To sleuth is defined as to act as a detective.(verb)
An example of to sleuth is to investigate a murder mystery as if you are Sherlock Holmes.
See sleuth in Webster's New World College Dictionary
Origin: ME, a trail, spoor < ON slóth, akin to slothra, to drag (oneself) ahead: for IE base see slug
See sleuth in American Heritage Dictionary 4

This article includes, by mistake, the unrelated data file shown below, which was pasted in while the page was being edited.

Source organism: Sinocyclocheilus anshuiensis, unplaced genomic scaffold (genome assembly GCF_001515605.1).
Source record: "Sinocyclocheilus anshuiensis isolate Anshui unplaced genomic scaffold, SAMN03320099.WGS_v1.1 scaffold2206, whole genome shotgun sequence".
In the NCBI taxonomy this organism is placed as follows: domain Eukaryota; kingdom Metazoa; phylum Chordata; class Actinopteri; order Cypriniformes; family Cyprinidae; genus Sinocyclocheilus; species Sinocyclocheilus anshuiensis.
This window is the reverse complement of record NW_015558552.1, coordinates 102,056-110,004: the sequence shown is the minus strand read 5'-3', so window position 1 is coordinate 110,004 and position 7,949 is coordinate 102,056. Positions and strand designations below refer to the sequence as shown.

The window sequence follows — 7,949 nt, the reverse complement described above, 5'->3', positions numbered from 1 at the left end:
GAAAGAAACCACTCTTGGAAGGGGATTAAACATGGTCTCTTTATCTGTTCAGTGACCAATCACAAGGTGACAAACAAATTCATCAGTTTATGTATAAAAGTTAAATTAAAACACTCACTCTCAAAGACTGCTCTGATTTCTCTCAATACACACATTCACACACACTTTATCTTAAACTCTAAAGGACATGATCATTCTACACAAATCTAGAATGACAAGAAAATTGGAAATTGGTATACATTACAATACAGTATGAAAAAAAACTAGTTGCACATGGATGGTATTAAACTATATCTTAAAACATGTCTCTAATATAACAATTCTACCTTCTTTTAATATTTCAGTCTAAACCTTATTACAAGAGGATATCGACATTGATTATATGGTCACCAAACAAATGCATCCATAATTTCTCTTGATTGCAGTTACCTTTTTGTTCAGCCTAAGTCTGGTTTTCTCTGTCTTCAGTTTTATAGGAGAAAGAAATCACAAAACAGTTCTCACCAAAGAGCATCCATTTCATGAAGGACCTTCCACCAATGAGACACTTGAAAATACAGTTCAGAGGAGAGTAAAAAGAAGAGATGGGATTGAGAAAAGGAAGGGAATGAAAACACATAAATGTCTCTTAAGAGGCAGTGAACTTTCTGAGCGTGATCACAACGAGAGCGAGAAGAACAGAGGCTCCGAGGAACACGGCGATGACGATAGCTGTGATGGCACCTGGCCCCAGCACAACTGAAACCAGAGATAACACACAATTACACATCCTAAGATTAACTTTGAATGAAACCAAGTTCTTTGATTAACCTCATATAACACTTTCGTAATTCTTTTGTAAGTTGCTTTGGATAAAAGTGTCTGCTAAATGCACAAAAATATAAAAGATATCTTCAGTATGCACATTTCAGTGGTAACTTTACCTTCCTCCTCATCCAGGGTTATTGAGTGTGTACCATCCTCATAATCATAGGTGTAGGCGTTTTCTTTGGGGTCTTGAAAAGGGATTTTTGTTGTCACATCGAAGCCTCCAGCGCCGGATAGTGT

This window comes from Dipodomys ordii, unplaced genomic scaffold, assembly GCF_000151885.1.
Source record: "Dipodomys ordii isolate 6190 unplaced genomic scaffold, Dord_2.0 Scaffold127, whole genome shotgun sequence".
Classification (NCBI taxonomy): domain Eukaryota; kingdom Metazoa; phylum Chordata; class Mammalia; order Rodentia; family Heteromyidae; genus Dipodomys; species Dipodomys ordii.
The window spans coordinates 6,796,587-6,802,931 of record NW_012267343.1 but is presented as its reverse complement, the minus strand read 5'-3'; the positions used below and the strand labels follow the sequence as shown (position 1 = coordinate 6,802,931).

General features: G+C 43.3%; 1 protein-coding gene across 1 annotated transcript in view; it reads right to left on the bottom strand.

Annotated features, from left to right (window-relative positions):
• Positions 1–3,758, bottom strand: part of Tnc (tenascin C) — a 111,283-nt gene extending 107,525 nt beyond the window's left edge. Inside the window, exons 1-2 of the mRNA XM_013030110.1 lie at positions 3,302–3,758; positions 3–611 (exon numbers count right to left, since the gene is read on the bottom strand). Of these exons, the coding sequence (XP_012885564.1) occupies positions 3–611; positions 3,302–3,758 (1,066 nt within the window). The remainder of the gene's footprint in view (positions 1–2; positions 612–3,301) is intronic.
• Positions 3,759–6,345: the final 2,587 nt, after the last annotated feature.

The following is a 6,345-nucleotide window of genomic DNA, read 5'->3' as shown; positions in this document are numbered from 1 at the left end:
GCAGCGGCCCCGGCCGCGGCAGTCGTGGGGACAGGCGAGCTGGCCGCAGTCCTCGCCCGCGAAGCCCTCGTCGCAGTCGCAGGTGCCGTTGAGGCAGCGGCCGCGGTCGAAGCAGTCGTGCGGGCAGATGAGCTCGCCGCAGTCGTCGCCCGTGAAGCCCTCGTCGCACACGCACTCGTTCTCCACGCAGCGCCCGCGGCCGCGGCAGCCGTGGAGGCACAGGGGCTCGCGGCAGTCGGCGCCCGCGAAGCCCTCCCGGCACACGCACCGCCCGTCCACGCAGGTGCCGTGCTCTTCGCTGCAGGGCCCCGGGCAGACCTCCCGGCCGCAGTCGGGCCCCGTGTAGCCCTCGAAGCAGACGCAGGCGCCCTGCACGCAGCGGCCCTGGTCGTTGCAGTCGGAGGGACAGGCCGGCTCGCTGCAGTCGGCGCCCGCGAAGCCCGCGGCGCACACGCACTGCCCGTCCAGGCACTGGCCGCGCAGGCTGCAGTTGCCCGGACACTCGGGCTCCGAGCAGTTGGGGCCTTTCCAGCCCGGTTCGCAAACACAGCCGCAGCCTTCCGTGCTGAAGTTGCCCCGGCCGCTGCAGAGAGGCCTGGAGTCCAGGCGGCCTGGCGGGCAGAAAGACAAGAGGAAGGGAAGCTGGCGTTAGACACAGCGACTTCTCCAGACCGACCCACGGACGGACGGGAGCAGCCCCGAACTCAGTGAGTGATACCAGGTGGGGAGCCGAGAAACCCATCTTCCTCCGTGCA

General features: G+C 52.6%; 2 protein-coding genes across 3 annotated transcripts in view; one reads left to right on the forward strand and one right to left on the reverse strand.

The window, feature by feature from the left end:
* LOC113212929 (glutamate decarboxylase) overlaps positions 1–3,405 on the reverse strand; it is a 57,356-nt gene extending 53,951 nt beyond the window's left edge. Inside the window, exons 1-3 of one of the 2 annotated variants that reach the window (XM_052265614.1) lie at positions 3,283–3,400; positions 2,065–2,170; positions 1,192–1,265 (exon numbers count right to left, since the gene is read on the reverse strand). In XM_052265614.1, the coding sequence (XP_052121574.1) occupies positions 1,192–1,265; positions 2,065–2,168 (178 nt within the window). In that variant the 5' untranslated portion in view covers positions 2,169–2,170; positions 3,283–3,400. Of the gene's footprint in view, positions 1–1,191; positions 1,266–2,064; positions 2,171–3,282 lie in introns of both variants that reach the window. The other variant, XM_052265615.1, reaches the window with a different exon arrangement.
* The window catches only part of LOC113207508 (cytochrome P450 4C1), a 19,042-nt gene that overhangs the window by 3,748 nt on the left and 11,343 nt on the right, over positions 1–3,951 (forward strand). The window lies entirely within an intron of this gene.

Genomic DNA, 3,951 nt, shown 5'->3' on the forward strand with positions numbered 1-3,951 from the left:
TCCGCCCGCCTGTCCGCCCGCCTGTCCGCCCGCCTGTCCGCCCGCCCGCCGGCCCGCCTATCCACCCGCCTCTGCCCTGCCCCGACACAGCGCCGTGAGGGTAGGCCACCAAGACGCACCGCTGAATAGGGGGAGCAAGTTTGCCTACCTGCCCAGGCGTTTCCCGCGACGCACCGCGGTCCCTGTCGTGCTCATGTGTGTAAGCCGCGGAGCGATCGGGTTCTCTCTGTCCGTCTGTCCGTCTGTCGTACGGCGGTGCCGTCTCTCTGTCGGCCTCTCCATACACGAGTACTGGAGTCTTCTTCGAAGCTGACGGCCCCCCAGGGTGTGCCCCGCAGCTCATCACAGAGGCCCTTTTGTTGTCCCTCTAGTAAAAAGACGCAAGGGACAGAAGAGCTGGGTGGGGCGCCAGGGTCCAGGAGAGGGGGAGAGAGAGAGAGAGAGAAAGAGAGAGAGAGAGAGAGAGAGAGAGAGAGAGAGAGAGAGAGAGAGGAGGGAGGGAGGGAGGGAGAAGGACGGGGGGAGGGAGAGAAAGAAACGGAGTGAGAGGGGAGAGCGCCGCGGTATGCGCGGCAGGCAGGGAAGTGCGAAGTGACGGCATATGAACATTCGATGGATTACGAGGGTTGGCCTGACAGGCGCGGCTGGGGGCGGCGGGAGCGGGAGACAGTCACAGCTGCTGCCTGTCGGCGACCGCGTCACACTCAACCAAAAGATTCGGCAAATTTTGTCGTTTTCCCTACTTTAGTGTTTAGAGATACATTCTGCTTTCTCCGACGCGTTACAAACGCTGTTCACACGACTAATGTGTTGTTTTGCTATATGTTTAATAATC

Origin: Short for sleuthhound. Word History: Tracking down the history of the word sleuth requires a bit of etymological sleuthing. The immediate ancestor of our word is the compound sleuthhound, “a dog, such as a bloodhound, used for tracking or pursuing.” This term took on a figurative sense, “tracker, pursuer,” which is closely related to the sense “detective.” From sleuthhound came the shortened form sleuth, recorded in the sense “detective” as early as 1872. The first part of the term sleuthhound means “track, path, trail,” and is first recorded in a Middle English work written probably around 1200. The Middle English word, which had the form sloth, with eu representing the Scots development of the Middle English (ō), was a borrowing of the Old Norse word slōdh, “a track or trail.”
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